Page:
Community

McCormick Village Park taking shape

Among the distinctive features the McCormick Village Park could include is a raised platform from which visitors could view the forest canopy from above. - Courtesy graphic
Among the distinctive features the McCormick Village Park could include is a raised platform from which visitors could view the forest canopy from above.
— image credit: Courtesy graphic

Parks should protect the health of the land, promote a healthy community and be available to all.

Those three principals guided Jones & Jones Architects in designing a $2.5 million park that may be built to the north of the McCormick Woods Golf Course off Old Clifton Road.

“It’s truly an ambitious project, but nothing ventured nothing gained,” said Dick Davis, a Port Orchard resident who served on a citizen advisory board for the project. “I don’t think I can recall a park anywhere like this on the Kitsap Peninsula.”

Unique features at the park include an outdoor amphitheater, a suspension bridge and a tower for viewing the forrest canopy.

“It’s basically, a clearing within the forrest,” said Cory Parker, a senior associate at Jones and Jones, who’s working on the project. “It goes out into trails and a commons and a beautiful landscape of trees.”

A citizen advisory committee, consisting of several city council members, citizens from the McCormick Woods area and others from the community, helped Jones & Jones develop three alternative plans for the park. Then, they helped mold the three plans into one.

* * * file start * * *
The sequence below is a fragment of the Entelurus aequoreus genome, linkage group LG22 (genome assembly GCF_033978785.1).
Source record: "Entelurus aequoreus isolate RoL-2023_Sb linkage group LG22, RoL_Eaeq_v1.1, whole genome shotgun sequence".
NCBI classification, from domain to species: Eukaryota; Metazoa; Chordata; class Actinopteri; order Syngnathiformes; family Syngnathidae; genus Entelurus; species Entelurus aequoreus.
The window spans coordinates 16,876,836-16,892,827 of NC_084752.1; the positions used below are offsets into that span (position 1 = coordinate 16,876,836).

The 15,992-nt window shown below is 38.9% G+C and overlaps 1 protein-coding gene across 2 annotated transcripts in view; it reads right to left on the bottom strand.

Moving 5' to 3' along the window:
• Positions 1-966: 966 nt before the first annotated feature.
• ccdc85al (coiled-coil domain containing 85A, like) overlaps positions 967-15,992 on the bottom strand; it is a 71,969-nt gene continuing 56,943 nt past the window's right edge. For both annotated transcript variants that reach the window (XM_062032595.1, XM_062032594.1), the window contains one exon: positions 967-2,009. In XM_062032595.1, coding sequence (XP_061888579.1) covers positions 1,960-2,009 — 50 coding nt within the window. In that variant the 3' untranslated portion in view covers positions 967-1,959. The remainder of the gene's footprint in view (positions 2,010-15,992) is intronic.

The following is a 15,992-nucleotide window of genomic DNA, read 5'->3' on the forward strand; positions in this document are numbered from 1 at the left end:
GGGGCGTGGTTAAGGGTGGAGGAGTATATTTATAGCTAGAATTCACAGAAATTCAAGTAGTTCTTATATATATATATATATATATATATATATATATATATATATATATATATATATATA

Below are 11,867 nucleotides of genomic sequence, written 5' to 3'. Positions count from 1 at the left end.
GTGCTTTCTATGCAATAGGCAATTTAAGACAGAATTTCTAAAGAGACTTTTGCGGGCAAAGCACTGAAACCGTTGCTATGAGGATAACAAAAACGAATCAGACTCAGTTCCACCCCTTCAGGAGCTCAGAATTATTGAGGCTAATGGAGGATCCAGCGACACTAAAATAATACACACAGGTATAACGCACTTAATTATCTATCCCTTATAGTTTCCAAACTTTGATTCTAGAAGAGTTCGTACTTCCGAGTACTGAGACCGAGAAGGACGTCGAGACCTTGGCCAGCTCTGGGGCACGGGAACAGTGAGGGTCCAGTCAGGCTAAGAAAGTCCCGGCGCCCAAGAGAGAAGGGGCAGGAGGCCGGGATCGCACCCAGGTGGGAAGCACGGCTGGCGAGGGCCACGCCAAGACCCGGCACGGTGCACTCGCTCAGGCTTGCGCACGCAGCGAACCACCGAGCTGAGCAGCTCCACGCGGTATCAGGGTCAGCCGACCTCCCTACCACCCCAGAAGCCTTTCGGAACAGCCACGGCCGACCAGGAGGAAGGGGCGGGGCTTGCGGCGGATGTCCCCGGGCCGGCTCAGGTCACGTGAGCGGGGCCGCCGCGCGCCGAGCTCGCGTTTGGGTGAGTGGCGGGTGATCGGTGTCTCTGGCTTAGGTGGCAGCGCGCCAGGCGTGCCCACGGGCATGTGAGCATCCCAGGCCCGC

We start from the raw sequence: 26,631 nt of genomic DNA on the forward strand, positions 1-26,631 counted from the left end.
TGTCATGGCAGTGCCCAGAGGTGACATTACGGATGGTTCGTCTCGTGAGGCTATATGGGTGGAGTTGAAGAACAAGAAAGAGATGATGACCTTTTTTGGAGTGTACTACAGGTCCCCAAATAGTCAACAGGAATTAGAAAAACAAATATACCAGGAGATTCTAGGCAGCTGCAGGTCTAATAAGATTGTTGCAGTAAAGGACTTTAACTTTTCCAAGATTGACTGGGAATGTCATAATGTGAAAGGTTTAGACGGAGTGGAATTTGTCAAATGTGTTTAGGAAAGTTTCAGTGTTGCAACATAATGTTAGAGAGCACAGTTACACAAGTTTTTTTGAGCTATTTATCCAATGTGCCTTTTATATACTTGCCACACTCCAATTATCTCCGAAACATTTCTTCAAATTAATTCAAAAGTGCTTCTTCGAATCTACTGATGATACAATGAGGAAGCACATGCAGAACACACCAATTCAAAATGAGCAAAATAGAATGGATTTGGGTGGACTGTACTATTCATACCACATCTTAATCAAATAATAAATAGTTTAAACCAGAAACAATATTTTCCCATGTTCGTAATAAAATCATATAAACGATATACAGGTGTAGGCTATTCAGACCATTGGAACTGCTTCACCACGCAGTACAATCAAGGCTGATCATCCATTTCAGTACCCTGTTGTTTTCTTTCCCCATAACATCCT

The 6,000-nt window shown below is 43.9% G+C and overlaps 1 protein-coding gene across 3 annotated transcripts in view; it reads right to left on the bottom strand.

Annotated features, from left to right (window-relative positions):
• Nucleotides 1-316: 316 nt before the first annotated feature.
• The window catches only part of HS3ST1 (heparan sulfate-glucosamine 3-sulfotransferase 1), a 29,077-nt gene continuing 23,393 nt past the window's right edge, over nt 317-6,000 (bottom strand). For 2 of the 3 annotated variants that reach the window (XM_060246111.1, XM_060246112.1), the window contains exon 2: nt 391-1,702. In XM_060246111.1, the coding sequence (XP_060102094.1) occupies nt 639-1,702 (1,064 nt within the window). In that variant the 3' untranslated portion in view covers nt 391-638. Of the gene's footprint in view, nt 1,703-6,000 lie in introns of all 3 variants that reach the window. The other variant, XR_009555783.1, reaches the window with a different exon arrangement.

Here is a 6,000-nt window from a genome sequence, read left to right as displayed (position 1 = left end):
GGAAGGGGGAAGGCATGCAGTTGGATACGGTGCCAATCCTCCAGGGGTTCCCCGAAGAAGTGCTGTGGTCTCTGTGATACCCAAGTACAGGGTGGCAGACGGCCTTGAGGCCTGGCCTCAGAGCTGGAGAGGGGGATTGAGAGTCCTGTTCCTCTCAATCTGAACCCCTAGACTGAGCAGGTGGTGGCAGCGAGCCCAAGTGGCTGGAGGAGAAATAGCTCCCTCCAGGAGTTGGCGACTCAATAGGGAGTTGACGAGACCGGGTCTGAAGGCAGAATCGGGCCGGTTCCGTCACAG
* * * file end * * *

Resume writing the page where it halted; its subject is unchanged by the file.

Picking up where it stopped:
The first emphasized nature.

It included limited structure, “a lot of natural preservation of the forrest, some small clearings oriented towards the road and some trails,” said Parker.

The second alternative highlighted fitness, with athletic fields and structure for formalized sports and games.

“It really emphasized getting people outdoors in more organized sports,” Parker said.

The third alternative focused on art, sculpture and landscape and “included various trails and picnicking things you would expect from a community park,” Parker said.

In the end, the committee favored the most natural, unstructured plan, but added elements they liked best from the fitness and arts alternatives.

“Like many processes, it wasn’t exactly the right fit,” said Parker, “So they chose what they liked best from the fitness and art alternatives and we developed the preferred alternative.”

In the end, the committee unanimously approved the plan said Tom Bonsell the associate city planner who facilitated the meetings.

Davis said the same.

“Bonsell was a terrific facilitator for this thing,” Davis said. “He had an open meeting and everybody threw out all these suggestions they had. It was really a free-flow and a very fruitful venture,” he said.

Going forward, another committee may look for funding for the park through city park funds, grants, partnerships, in-kind-donations and private donations.

“There is no taxpayer money in the project at this point in time,” said Davis. “The money came from a developer. The land came from a developer. And it’s up to us to continue that momentum and get the community to understand that this is a park that has some money already dedicated to it.”


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